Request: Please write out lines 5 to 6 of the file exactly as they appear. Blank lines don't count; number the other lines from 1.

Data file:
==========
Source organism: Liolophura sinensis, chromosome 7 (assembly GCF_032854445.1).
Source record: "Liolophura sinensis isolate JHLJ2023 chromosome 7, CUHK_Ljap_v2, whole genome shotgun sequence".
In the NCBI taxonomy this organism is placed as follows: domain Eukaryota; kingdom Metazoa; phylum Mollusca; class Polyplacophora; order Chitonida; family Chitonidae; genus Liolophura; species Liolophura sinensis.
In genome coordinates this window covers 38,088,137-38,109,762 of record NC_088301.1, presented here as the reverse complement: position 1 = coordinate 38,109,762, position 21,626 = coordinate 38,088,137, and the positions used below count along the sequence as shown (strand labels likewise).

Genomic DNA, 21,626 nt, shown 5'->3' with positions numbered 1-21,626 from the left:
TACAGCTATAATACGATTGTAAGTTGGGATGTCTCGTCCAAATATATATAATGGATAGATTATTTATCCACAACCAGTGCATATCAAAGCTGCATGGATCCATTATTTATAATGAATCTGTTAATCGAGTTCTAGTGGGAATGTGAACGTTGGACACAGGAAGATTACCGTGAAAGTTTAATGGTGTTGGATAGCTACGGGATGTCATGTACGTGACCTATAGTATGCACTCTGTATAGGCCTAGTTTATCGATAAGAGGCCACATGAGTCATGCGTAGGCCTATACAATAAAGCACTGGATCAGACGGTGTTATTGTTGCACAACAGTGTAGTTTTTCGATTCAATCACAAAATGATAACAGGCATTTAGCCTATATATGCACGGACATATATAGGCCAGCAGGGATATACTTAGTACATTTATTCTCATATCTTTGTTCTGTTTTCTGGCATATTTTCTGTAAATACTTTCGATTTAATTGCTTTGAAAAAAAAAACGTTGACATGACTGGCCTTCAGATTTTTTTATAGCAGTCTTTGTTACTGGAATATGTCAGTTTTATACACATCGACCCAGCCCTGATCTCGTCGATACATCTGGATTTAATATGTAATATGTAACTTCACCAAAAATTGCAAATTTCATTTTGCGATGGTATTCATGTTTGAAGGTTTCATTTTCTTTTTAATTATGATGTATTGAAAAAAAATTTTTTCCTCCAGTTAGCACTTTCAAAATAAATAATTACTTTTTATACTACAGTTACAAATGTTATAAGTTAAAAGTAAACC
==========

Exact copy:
Genomic DNA, 21,626 nt, shown 5'->3' with positions numbered 1-21,626 from the left:
TACAGCTATAATACGATTGTAAGTTGGGATGTCTCGTCCAAATATATATAATGGATAGATTATTTATCCACAACCAGTGCATATCAAAGCTGCATGGATCCATTATTTATAATGAATCTGTTAATCGAGTTCTAGTGGGAATGTGAACGTTGGACACAGGAAGATTACCGTGAAAGTTTAATGGTGTTGGATAGCTACGGGATGTCATGTACGTGACCTATAGTATGCACTCTGTATAGGCCTAGTTTATCGATAAGAGGCCACATGAGTCATGCGTAGGCCTATACAATAAAGCACTGGATCAGACGGTGTTATTGTTGCACAACAGTGTAGTTTTTCGATTCAATCACAAAATGATAACAGGCATTTAGCCTATATATGCACGGACATATATAGGCCAGCAGGGATATACTTAGTACATTTATTCTCATATCTTTGTTCTGTTTTCTGGCATATTTTCTGTAAATACTTTCGATTTAATTGCTTTGAAAAAAAAAACGTTGACATGACTGGCCTTCAGATTTTTTTATAGCAGTCTTTGTTACTGGAATATGTCAGTTTTATACACATCGACCCAGCCCTGATCTCGTCGATACATCTGGATTTAATATGTAATATGTAACTTCACCAAAAATTGCAAATTTCATTTTGCGATGGTATTCATGTTTGAAGGTTTCATTTTCTTTTTAATTATGATGTATTGAAAAAAAATTTTTTCCTCCAGTTAGCACTTTCAAAATAAATAATTACTTTTTATACTACAGTTACAAATGTTATAAGTTAAAAGTAAACC